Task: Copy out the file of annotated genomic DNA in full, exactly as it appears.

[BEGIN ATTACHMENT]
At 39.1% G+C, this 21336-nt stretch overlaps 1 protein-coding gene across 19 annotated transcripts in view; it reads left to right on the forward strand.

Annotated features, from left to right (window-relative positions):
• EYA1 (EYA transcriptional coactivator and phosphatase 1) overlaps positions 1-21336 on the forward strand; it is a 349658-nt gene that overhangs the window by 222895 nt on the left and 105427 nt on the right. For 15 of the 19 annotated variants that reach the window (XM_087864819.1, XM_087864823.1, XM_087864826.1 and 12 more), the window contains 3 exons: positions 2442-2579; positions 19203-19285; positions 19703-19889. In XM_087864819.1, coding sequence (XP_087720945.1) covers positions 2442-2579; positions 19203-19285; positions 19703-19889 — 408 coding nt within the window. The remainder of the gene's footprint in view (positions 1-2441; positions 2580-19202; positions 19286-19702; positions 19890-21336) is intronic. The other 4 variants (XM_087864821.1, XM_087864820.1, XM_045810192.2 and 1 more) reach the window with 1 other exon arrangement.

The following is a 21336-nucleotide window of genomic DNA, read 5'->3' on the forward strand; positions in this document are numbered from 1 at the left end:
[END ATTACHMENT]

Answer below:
At 39.1% G+C, this 21336-nt stretch overlaps 1 protein-coding gene across 19 annotated transcripts in view; it reads left to right on the forward strand.

Annotated features, from left to right (window-relative positions):
• EYA1 (EYA transcriptional coactivator and phosphatase 1) overlaps positions 1-21336 on the forward strand; it is a 349658-nt gene that overhangs the window by 222895 nt on the left and 105427 nt on the right. For 15 of the 19 annotated variants that reach the window (XM_087864819.1, XM_087864823.1, XM_087864826.1 and 12 more), the window contains 3 exons: positions 2442-2579; positions 19203-19285; positions 19703-19889. In XM_087864819.1, coding sequence (XP_087720945.1) covers positions 2442-2579; positions 19203-19285; positions 19703-19889 — 408 coding nt within the window. The remainder of the gene's footprint in view (positions 1-2441; positions 2580-19202; positions 19286-19702; positions 19890-21336) is intronic. The other 4 variants (XM_087864821.1, XM_087864820.1, XM_045810192.2 and 1 more) reach the window with 1 other exon arrangement.

The following is a 21336-nucleotide window of genomic DNA, read 5'->3' on the forward strand; positions in this document are numbered from 1 at the left end: